It’s unfortunate, especially given how much filler there is in Season 1. In fact, that’s the thing that enrages me the most about it. You know, we have all these filler episodes, just stretches of them at a time. We have the screen time to visit the Universal Studios Haunted Bed and Breakfast, to explore some lame talent competition, and to fuck around with Shingo’s interpersonal elementary school drama, but an episode about how Minako became Sailor V, an episode centering on Makoto being orphaned or Rei’s shitty, slimy politician father or Beryl’s origin… nope. Fuck that. Not enough time in the schedule. Really? Ah well, at least we’re at a point in the series where the concentration of filler has dropped significantly.
As I’ve stated many a time, the second half of the season is palpably more dynamic than the first, and that may seem an obvious development of story structure, but the repetitive, formulaic nature of Jadeite and Nephrite’s efforts as well as Beryl’s considerable patience despite their repeated failures make this particularly egregious. Zoisite may be a vain, catty bitch, but to his credit, he gets shit done. When his efforts don’t work, he adapts and takes a different tack, staving off Beryl’s fury by partial if not complete success.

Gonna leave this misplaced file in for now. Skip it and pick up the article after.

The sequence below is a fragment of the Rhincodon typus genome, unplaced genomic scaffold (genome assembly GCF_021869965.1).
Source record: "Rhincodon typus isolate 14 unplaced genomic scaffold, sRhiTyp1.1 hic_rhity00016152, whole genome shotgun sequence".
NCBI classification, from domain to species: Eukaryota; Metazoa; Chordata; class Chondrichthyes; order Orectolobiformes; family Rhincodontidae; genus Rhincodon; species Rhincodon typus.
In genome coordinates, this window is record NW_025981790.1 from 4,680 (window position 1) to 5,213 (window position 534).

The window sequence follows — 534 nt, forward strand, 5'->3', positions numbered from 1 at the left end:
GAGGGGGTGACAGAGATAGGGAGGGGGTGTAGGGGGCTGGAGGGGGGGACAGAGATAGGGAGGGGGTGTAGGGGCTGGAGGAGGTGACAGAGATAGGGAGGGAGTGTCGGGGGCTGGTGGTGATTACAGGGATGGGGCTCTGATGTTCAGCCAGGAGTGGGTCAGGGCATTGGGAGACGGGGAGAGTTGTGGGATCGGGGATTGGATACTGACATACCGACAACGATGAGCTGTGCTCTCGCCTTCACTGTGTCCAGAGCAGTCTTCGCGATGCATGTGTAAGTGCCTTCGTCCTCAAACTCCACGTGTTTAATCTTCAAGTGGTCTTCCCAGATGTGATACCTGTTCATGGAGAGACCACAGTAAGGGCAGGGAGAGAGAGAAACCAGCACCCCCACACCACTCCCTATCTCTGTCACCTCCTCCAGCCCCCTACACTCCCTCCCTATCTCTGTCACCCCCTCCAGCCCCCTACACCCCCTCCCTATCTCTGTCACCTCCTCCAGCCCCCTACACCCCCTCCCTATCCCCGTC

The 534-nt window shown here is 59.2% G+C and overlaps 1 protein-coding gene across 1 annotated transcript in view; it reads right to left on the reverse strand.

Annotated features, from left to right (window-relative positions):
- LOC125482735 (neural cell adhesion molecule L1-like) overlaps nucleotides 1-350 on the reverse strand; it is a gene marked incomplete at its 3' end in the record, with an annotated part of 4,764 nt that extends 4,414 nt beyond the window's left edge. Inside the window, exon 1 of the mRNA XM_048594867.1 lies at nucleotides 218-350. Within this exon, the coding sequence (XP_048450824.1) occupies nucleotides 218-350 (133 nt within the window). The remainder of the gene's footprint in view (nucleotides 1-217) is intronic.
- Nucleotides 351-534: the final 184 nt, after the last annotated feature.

I’m sure having Kunzite around to advise him didn’t hurt, but the lion’s share of credit goes to Zoisite for being mutable in his approach and open to input. After all, pride is counterproductive, and Zoisite is, with one noted exception, a pragmatist. So, he needs to lure Tuxedo Mask out. What’s a surefire way? Put Sailor Moon in danger. What’s an easy way of putting Sailor Moon in danger without expending any energy? Orchestrating a phony capture of a phony Sailor Moon. Which leads us to… oh, here we go.